Saturday, March 6, 2010

Space, perception and awareness (social anthropology text)

As a point of departure to my text on social anthropology this is the text I delivered to BAS in January about my diploma project:

“With a critical eye I wish to investigate the way we live, going back to basics - how we sleep, eat, wash ourselves... - and why. How we relate to our surroundings. How we interpret them. Winston Churchill said "We shape our buildings, and then they shape us". The same goes for how the systems/cultures that we create. The established paradigm is constantly changing, whichever form, slowly but surely.

We are in-between yesterday and hyper modernity. We let ourselves be seduced by the offerings of technology, but these objects don't awaken such feelings of recognition as the crocked and worn wooden floor of an old apartment.

Since the Renaissance the Western world has moved more away from the mystical of our nature to the logical and rational. The way we live, how our cities are organized is whether we like that idea or not - form that follows function. And if we don't like that idea, only now is the time to do something about it.

We project ourselves on spaces. In spaces that are new to us we project the image of ourselves and our desires in that situation. New situations trigger our imagination. We tend to travel to be inspired.

Starting from a philosophical point of view I point towards a diploma that re-investigates the potential of architecture in relation to art. The project could be refurbishing of existing buildings or refurbishing/integration with new structures/integration of elements that opens our minds instead of seducing them. I am here, so I will work with Bergen”.

Since I wrote this text I have read a much and conversed with friends and fellow students about my ideas, and some frames for my project to arise within are being shaped. I see the architect as a participant in local affairs and one that can be a trigger for good things to happen. The architect has a major responsibility in the development of cities and societies, since her profession is interdisciplinary and a tie between opposing forces and disciplines that drive society.

I have stated that as a starting point I would like to develop my diploma in Bergen. Since I live here it gives me more potential for investigating the architect as a participant. Also it is a part of my personal development in consolidating the place where I live and accepting my responsibility to this place. I have been struggling with the feeling of not belonging in Bergen, even though I have lived here for six years, and several times I have lived abroad and have been attracted to other ways of life.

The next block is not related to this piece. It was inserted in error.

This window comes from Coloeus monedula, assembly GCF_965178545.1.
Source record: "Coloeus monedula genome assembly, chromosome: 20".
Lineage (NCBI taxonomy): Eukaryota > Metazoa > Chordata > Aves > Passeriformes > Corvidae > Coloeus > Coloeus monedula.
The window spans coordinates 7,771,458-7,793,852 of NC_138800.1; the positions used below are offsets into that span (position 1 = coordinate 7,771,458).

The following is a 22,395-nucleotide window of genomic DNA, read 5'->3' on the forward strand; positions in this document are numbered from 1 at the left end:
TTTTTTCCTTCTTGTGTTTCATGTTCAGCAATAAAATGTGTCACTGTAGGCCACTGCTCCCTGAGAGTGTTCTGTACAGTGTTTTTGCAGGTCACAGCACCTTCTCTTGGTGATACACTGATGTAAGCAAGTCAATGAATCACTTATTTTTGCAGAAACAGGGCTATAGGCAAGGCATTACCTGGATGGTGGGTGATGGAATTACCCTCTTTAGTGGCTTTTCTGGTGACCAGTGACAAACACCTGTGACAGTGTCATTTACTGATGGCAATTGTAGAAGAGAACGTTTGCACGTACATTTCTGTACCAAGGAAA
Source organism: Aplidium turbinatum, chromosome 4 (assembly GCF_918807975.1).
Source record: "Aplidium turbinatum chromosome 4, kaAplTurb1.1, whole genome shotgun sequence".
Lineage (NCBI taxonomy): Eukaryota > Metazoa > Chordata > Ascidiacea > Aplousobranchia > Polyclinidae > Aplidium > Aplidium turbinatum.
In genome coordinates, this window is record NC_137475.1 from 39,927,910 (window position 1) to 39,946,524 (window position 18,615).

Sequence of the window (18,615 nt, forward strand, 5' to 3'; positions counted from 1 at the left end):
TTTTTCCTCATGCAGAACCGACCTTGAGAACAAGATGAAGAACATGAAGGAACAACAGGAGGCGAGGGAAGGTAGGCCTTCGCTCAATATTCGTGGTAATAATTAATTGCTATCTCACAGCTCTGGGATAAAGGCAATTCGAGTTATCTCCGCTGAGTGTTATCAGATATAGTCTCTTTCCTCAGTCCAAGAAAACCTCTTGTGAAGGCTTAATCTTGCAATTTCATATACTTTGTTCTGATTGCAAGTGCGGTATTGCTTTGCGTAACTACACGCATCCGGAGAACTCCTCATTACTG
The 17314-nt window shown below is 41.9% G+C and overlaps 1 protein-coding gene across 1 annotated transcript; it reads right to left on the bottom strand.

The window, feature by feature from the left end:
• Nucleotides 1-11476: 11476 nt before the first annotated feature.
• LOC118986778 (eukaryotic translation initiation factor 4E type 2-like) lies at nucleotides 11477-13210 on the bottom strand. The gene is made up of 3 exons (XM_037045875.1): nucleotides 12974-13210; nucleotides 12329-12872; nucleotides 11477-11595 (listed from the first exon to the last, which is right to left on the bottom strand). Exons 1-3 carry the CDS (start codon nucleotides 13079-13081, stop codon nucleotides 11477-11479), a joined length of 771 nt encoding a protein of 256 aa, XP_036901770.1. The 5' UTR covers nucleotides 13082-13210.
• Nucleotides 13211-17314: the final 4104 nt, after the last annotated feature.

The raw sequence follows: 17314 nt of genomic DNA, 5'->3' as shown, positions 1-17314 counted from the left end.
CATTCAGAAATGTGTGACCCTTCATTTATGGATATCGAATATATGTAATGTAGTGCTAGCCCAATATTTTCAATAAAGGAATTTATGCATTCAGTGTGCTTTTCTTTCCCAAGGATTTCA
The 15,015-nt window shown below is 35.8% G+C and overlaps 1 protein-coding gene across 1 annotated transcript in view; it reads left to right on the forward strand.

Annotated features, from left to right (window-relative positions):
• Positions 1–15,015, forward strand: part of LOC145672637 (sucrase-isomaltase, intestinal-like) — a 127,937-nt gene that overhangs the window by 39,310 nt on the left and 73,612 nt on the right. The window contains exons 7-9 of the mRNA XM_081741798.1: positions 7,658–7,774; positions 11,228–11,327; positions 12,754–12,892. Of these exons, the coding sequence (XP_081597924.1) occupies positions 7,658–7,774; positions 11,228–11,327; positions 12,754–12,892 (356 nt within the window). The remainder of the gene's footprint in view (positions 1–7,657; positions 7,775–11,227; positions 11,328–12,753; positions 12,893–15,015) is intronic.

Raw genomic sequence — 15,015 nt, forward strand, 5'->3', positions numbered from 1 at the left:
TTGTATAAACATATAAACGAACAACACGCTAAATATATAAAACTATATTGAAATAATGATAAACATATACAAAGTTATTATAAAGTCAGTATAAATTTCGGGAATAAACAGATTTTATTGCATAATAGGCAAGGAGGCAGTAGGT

Diverse suggestions for my diploma have crystallized different elements, amongst the ones mentioned, that are important to me, and I have had great use of my sense of feeling to evaluate each one of them. It has become clear to me that I need to work on something that is wholly positive. Also I want a project that does not paint the end of the road before I start the walk, but one that it can embrace a variety of approaches, thought processes and eventually a concrete proposal.

I have been looking into BIKS (Bergen Internasjonale Kultur Senter), an association initially part of the Bergen municipality. It seeks to offer Bergeners of different ethnic background an arena where multicultural activities can happen and develop. They cooperate with individuals as well as organizations and cultural institutions (BIKS statement on its website).( They organize theater, dance shows, festivals and many types of courses and other activities. BIKS is a very important assessment in the cultural life of Bergen, expressing the variety of cultures assembled in this city.

Because of the wide organization and assorted types of events, BIKS has a somewhat nomadic appearance of ephemeral happenings in the city’s otherwise more controlled cultural scene. It has however, since 2007, had its main office in Kong Oscarsgate 15, a building that has a variety of different rooms for different kinds of activities. I have been told that since the building is part of Bergens cultural heritage the association is not allowed to modify it to their needs. This supports the notion I have of BIKS carrying nomad characterizations. It means something that it does not have its own place that it can do whatever it wants with, and I don't think it is entirely a negative thing. I think there is a lot of potential here that is yet to be articulated.

I have yet to contact BIKS to discuss cooperation, but this is where I plan to dive in. In the rest of the text I wish to discuss the more conceptual elements of my interest, in relation to such a project, seeking to integrate it with the initial intentions expressed in my diploma text.

One of the first things that struck me as important when starting on the social anthropology literature was the importance of defining some basic concepts such as culture and the individual. What is culture and what is an individual? What is identity and why is it important? Where does architecture come in?

We communicate ideas with language, and as I write this, I think and articulate my thoughts in words and sentences. For understanding to reach you, the reader, many things must match. Firstly you have to understand the language I am writing in. Secondly we rely on my ability to express my thoughts in a comprehensible manner. Thirdly you need to have a background knowledge that allows you to make sense of what is written, that background knowledge being many things that are not written - concepts.

I have said that I will discuss some concepts, what then is a concept? I think it is essential to start here because understanding how the mind works is the first step of understanding why we see and perceive reality the way we do, and why others perceive it differently. I believe that without this background we can only surf superficially the truth of matter.

Wikipedia states two prevailing theories in contemporary philosophy which attempt to explain the nature of concepts (abstract term: conception). One is the representational theory of mind that proposes that concepts are mental representations, the other being the semantic theory of concepts that hold them for abstract objects.